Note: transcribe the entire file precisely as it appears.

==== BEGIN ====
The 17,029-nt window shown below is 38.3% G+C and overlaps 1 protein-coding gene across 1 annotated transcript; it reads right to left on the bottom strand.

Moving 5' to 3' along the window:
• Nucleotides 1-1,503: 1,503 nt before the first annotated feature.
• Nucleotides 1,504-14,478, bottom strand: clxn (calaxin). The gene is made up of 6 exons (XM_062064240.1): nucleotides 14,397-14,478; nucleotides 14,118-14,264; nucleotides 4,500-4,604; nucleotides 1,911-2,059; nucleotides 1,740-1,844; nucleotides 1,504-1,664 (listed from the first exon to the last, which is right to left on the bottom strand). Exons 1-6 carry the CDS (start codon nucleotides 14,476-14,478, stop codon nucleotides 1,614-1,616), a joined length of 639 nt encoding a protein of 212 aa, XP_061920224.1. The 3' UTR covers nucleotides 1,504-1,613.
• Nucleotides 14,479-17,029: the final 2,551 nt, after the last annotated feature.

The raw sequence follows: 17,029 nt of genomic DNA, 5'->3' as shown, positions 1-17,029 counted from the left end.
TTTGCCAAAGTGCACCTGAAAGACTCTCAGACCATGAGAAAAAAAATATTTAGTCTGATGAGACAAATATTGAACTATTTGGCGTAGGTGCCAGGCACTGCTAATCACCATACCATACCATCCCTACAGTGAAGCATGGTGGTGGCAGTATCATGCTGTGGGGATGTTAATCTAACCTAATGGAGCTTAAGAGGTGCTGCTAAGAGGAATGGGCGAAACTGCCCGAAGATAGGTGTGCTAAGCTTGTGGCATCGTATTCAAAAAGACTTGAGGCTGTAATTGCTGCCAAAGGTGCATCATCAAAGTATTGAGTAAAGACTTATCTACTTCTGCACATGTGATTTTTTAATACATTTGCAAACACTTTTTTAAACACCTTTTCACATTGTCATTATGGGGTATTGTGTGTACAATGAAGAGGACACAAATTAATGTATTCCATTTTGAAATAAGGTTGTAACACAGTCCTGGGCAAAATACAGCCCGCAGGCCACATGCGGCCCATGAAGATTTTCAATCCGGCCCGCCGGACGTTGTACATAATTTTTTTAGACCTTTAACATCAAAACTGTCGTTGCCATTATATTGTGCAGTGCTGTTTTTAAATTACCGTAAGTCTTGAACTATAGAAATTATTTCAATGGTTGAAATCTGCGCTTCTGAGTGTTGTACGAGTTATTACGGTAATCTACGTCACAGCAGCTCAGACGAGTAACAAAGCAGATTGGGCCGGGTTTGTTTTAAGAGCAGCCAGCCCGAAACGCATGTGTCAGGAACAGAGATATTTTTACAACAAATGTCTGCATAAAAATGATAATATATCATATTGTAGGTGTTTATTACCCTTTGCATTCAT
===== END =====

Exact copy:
The 17,029-nt window shown below is 38.3% G+C and overlaps 1 protein-coding gene across 1 annotated transcript; it reads right to left on the bottom strand.

Moving 5' to 3' along the window:
• Nucleotides 1-1,503: 1,503 nt before the first annotated feature.
• Nucleotides 1,504-14,478, bottom strand: clxn (calaxin). The gene is made up of 6 exons (XM_062064240.1): nucleotides 14,397-14,478; nucleotides 14,118-14,264; nucleotides 4,500-4,604; nucleotides 1,911-2,059; nucleotides 1,740-1,844; nucleotides 1,504-1,664 (listed from the first exon to the last, which is right to left on the bottom strand). Exons 1-6 carry the CDS (start codon nucleotides 14,476-14,478, stop codon nucleotides 1,614-1,616), a joined length of 639 nt encoding a protein of 212 aa, XP_061920224.1. The 3' UTR covers nucleotides 1,504-1,613.
• Nucleotides 14,479-17,029: the final 2,551 nt, after the last annotated feature.

The raw sequence follows: 17,029 nt of genomic DNA, 5'->3' as shown, positions 1-17,029 counted from the left end.
TTTGCCAAAGTGCACCTGAAAGACTCTCAGACCATGAGAAAAAAAATATTTAGTCTGATGAGACAAATATTGAACTATTTGGCGTAGGTGCCAGGCACTGCTAATCACCATACCATACCATCCCTACAGTGAAGCATGGTGGTGGCAGTATCATGCTGTGGGGATGTTAATCTAACCTAATGGAGCTTAAGAGGTGCTGCTAAGAGGAATGGGCGAAACTGCCCGAAGATAGGTGTGCTAAGCTTGTGGCATCGTATTCAAAAAGACTTGAGGCTGTAATTGCTGCCAAAGGTGCATCATCAAAGTATTGAGTAAAGACTTATCTACTTCTGCACATGTGATTTTTTAATACATTTGCAAACACTTTTTTAAACACCTTTTCACATTGTCATTATGGGGTATTGTGTGTACAATGAAGAGGACACAAATTAATGTATTCCATTTTGAAATAAGGTTGTAACACAGTCCTGGGCAAAATACAGCCCGCAGGCCACATGCGGCCCATGAAGATTTTCAATCCGGCCCGCCGGACGTTGTACATAATTTTTTTAGACCTTTAACATCAAAACTGTCGTTGCCATTATATTGTGCAGTGCTGTTTTTAAATTACCGTAAGTCTTGAACTATAGAAATTATTTCAATGGTTGAAATCTGCGCTTCTGAGTGTTGTACGAGTTATTACGGTAATCTACGTCACAGCAGCTCAGACGAGTAACAAAGCAGATTGGGCCGGGTTTGTTTTAAGAGCAGCCAGCCCGAAACGCATGTGTCAGGAACAGAGATATTTTTACAACAAATGTCTGCATAAAAATGATAATATATCATATTGTAGGTGTTTATTACCCTTTGCATTCAT